SJA Internet Sports Writer of the Year
24 October 2011
England’s Premier League is, by far, the nation’s most successful sporting export, watched live each week in more than 200 countries, and earning from foreign TV rights alone £1.437bn for the current three-year overseas deals (or £479m a year) as reported by sportingintelligence last year here and here.
But who exactly watches? And where? At home? In pubs or bars?
What channels carry the games? How much does it cost to subscribe? Why do foreign fans tune in?
Is is just popular in a few key markets, or can you really find PL fanatics in Tonga and Papua New Guinea and Gambia and Peru and all points in between?
Over the coming months, we aim to find out, inviting PL viewers from around world (from as many of the 200+ different countries as possible), to share details of a single game watched.
Elsewhere in this series, find out how the League is viewed in Kenya, Azerbaijan, India and Sweden (all linked here).
Without further ado, what’s it like to watch the Premier League in . . . . .
Name: Ondřej Kuděla.
Occupation: Internet marketing / student.
Game watched: Arsenal 3 Stoke City 1. Date: 23 October 2011. Time: 14:30 local time. (13:30 UK).
Where: I watched the game in my flat in Prague, where I work and study.
Who else was watching: I watched alone.
TV Channel carrying the game: For this match I watched on the internet, on The Yankees Entertainment and Sports Network, which is a New York-based company that has rights to show Arsenal games. And I accessed Y.E.S via the P2P website Sopcast.
How much does it cost: It’s a free stream via Sopcast.
The pay-TV channel that has the broadcasting rights for EPL matches in the Czech Republic is currently, and for two more seasons, Digi TV. It costs 260 CZ Koruna per month (£9.11 a month at today’s rates).
I just recently moved to my new flat, and I’d need a satellite for Digi TV and I would really need a TV (!), and it would cost me fees for the TV so I don’t have it.
I don’t want (can’t afford for now) to pay for either the satellite or TV payments. And I prefer English commentary, because Czech is (mostly) awful and full of cr*p. And using Sopcast to stream the match is easy, and I can find almost any match I’d like to watch.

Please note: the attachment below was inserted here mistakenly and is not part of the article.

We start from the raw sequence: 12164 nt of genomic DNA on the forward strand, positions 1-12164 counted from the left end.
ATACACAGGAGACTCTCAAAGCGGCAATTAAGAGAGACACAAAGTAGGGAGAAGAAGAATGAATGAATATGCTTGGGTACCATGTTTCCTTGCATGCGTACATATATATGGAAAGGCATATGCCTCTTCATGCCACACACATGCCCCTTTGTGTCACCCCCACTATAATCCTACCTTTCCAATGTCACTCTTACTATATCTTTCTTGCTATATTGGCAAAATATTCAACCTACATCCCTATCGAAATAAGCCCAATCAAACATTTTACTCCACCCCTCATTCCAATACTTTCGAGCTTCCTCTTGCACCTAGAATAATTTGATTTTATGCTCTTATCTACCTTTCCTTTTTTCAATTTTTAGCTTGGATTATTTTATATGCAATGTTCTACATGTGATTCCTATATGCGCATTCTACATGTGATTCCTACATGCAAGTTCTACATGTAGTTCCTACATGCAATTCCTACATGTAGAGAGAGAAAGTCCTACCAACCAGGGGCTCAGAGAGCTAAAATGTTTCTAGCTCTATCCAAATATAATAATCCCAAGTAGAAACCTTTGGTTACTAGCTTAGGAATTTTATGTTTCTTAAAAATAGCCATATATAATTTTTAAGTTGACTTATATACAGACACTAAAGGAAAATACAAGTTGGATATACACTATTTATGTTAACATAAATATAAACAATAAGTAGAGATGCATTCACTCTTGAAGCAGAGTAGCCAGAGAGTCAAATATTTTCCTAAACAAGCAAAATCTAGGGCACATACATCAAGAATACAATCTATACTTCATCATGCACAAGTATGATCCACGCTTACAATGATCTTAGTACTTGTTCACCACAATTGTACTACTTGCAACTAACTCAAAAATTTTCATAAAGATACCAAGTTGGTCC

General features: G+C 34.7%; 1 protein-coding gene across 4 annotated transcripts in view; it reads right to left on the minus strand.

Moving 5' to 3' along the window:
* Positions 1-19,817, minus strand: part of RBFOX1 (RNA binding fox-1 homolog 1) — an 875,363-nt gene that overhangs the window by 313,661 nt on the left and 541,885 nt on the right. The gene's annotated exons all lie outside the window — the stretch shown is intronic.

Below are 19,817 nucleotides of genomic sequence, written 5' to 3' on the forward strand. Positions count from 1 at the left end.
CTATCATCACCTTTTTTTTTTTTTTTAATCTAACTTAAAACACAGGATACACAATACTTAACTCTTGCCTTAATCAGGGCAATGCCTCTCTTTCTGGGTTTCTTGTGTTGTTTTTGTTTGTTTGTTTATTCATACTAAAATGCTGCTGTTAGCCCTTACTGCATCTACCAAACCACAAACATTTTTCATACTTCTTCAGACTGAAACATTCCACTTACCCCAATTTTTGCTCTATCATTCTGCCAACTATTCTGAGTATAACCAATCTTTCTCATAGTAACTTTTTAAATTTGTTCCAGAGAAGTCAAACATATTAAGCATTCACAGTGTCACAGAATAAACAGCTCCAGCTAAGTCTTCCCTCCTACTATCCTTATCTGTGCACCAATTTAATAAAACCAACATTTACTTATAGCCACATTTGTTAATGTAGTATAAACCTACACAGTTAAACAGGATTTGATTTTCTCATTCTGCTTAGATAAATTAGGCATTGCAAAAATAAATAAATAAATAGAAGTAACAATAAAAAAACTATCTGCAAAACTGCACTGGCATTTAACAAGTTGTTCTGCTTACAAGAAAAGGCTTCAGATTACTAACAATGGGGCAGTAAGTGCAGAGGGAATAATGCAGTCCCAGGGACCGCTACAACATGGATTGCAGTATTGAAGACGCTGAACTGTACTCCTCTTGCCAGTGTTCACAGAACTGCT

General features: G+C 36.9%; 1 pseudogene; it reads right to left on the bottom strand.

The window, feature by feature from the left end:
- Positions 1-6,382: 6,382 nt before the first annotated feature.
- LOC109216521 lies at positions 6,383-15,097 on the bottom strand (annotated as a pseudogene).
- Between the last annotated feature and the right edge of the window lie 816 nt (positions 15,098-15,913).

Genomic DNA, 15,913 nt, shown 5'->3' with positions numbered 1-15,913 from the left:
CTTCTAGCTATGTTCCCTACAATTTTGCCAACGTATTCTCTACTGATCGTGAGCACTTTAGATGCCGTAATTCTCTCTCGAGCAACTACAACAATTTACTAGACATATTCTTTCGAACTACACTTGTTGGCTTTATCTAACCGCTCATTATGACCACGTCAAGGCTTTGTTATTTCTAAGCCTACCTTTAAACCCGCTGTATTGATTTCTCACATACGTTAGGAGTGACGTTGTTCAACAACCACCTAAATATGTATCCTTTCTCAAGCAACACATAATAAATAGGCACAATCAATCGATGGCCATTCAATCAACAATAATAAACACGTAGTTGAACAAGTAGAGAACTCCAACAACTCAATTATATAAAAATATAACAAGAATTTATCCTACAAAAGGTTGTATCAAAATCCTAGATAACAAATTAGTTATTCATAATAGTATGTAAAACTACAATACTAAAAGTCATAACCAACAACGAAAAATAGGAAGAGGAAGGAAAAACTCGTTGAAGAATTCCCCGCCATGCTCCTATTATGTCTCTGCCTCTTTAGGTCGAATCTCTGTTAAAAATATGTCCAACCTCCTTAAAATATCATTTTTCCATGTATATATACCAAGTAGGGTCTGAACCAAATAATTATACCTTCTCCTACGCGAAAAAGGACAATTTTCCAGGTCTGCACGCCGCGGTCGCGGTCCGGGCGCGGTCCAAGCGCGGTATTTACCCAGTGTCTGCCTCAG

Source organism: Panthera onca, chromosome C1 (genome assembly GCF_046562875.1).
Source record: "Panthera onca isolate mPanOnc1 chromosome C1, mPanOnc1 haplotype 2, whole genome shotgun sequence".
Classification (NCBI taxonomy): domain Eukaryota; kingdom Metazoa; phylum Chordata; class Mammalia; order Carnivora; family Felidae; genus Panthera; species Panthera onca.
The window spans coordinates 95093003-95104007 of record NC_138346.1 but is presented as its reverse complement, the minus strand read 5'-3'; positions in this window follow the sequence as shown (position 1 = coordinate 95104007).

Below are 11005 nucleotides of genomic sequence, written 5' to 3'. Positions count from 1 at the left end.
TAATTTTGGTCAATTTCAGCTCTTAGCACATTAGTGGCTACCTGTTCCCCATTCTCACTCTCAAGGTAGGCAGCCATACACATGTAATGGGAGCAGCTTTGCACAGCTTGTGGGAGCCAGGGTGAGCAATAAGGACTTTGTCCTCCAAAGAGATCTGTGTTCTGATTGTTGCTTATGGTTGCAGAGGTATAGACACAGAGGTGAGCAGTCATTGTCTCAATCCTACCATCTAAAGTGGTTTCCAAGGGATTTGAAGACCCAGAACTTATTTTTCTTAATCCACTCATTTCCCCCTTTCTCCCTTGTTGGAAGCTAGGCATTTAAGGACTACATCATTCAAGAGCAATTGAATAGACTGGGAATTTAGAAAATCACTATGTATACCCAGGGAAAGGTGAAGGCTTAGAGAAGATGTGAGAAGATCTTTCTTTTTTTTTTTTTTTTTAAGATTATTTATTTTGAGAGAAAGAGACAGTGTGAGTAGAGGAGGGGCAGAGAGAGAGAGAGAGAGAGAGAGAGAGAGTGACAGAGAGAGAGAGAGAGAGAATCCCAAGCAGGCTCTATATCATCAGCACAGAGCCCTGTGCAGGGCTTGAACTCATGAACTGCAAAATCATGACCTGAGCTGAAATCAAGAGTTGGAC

What’s the local tipple and how much does it cost: The most popular beverage in Czech republic is our world famous beer. In a pub/bar it usually costs about 20-35 CZK, so around £1. Bottled beer in a shop/supermarket costs less, from 13-20 CZK, both depending on the brand of the beer and location.
What’s the popularity of the English Premier League in the country where you live: I believe that EPL is the number one league watched in Czech republic. The attendances in our domestic league (Gambrinus Liga, official site here) is laughable when compared to EPL stats. Average attendance is about 5,000 paying spectators per game.
The EPL club with the most fans is Chelsea (Petr Čech) followed by Manchester United, Arsenal (Tomáš Rosický) and Liverpool. There are at least two fan sites for each of these clubs on the Czech Internet.
Other clubs from EPL have their Czech fan sites too, including Tottenham, Sunderland, Manchester City, Newcastle, Aston Villa, Blackburn.
Fans of other leagues are hard for me to guess, they’re more down to respective clubs, than a competition as a whole. Real Madrid, Barcelona and Valencia are popular in La Liga. Inter and AC Milan, Juventus, Fiorentina, AS Roma and Lazio Roma are popular from Serie A, and PSG, Lyon from Ligue 1, and Bayern München in Bundesliga.
These, from my point of view, are the clubs worth mentioning, meaning they have some number of supporters in the Czech Republic. It is worth mentioning that even sides from Championship have their Czech fan sites, such as Nottingham Forest, Leeds, Portsmouth, Southampton, Birmingham City and West Ham.
Any other observations: Personally I consider the EPL to be the best football league in the world and although I’m a huge Arsenal fan I very much don’t mind watching any other game in the EPL, including our rivals, or the teams from the bottom of the table, solely because the pace, physicality and that EPL can offer and mostly because the players who play in England have such a great mentality and no game is won or lost until the final whistle.
This feature will be updated on a regular basis. Sportingintelligence invites readers who watch the Premier League overseas to send your own experiences to email@example.com, answering the questions posed above, and including a JPEG of yourself. We cannot guarantee to use all submissions and we’ll be appealing via Twitter from time to time for viewers from specific nations.